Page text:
Twitter said bye to the birds and the blues and hello to a black-and-white X this week, a jarring switch for users but a typical sight for the platform's owner Elon Musk.
Musk has long been a fan of the letter X: Since the 1999 launch of his online banking platform X.com — now known as PayPal — there's been SpaceX, Tesla's Model X vehicle and the birth of his son, X Æ A-Xii. After purchasing Twitter, he merged it into X Corp., a new subsidiary company of his X Holdings Corp., and just about two weeks ago, he launched his artificial intelligence company, xAI Corp.
Although X has marked the spot for years in Musk's world, the overnight rebranding came as a shock — not just for users but for other companies, too.
Nearly 900 U.S. companies have active trademark registrations involving the letter X, trademark attorney Josh Gerben told Reuters, including Meta and Microsoft. This could pose legal challenges if another company accuses Musk's X of infringing upon their intellectual property.
"There's a 100% chance that Twitter is going to get sued over this by somebody," Gerben said.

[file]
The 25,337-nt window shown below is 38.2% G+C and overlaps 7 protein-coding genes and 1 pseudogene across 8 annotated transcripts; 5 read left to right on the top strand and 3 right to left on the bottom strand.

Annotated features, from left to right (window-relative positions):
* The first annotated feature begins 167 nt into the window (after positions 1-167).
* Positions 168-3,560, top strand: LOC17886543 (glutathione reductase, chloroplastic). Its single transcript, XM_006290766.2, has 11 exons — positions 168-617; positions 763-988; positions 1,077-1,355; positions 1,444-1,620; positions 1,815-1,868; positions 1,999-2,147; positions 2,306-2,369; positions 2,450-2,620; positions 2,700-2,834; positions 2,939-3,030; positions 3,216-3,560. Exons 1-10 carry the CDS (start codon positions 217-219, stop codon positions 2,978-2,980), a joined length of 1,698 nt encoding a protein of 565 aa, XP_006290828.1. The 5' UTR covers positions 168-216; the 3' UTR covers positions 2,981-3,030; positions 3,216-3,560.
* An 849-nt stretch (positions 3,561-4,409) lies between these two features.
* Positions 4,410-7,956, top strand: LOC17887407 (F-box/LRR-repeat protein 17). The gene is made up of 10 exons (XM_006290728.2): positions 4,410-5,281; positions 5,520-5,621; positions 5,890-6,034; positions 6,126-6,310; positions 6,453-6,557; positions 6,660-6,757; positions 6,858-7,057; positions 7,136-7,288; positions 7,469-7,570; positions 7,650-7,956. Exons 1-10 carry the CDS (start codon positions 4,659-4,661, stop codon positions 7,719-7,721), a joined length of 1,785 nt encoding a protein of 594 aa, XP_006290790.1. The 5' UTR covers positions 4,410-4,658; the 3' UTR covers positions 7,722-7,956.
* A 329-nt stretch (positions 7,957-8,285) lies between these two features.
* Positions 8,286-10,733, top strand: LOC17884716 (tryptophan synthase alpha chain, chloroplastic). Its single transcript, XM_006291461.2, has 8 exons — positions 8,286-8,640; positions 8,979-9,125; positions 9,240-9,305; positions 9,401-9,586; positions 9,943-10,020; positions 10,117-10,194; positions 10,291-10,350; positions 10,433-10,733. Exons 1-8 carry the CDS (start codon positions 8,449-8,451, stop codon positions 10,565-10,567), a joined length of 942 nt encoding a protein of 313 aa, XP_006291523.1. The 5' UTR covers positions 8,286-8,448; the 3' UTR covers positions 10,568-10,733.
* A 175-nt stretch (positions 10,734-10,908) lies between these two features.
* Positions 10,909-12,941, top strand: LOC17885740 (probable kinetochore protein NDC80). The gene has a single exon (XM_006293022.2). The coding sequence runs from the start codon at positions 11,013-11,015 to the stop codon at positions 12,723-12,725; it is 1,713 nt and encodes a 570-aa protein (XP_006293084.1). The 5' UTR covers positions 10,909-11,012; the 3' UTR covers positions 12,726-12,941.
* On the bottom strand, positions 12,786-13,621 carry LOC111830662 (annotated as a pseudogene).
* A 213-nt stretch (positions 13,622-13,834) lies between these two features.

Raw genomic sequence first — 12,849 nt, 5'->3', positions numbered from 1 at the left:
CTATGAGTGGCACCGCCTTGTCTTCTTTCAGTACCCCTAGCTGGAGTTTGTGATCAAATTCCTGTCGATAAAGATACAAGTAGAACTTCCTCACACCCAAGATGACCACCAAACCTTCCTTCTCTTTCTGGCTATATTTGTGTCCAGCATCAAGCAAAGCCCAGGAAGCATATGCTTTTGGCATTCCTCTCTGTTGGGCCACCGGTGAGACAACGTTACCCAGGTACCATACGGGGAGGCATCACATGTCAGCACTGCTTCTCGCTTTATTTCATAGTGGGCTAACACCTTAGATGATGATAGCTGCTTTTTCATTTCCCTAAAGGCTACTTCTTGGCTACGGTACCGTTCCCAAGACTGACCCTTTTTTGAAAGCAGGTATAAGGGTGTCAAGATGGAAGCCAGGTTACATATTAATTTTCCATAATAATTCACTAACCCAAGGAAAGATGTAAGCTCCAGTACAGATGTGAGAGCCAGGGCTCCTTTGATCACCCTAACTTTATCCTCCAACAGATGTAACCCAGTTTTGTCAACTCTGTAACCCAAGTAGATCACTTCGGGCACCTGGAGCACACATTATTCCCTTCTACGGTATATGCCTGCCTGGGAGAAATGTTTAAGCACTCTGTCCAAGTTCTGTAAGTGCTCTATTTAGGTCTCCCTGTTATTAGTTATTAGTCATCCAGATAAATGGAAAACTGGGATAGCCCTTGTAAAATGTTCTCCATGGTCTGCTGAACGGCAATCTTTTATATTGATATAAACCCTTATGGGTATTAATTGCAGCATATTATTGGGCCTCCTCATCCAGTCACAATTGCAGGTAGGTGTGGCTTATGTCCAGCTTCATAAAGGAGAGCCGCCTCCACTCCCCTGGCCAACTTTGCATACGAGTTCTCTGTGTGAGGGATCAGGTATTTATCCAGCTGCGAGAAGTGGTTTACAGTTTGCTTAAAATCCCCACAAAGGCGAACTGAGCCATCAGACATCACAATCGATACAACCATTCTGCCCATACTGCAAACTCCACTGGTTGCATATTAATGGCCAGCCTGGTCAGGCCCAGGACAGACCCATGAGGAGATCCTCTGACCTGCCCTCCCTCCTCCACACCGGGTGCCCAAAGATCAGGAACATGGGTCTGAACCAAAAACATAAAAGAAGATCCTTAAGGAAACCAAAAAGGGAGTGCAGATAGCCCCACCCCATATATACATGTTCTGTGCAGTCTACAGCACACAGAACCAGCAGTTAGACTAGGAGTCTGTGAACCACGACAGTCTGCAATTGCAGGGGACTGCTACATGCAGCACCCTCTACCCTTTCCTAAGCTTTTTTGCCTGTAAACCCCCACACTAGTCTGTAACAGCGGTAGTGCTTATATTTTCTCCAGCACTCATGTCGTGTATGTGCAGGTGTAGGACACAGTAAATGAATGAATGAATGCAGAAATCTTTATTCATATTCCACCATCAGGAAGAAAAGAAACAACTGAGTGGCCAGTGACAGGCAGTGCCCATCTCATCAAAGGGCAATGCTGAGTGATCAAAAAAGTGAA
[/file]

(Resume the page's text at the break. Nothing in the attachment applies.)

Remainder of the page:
Trademark owners can claim infringement if another use of their mark could cause confusion. Most trademark lawsuits occur in federal court and can end with the infringer facing fines or being blocked from using the mark.
Microsoft's X trademark has stood since 2003 and covers video game-related systems. Meta's trademark of a blue-and-white "X" covers software and social media fields.
Despite these, Gerben said Meta and Microsoft wouldn't likely sue unless they feel Musk's X encroaches on their brand equity.
Another trademark attorney, Douglas Masters, told Reuters, "Given the difficulty in protecting a single letter, especially one as popular commercially as 'X,' Twitter's protection is likely to be confined to very similar graphics to their X logo. The logo does not have much distinctive about it, so the protection will be very narrow."
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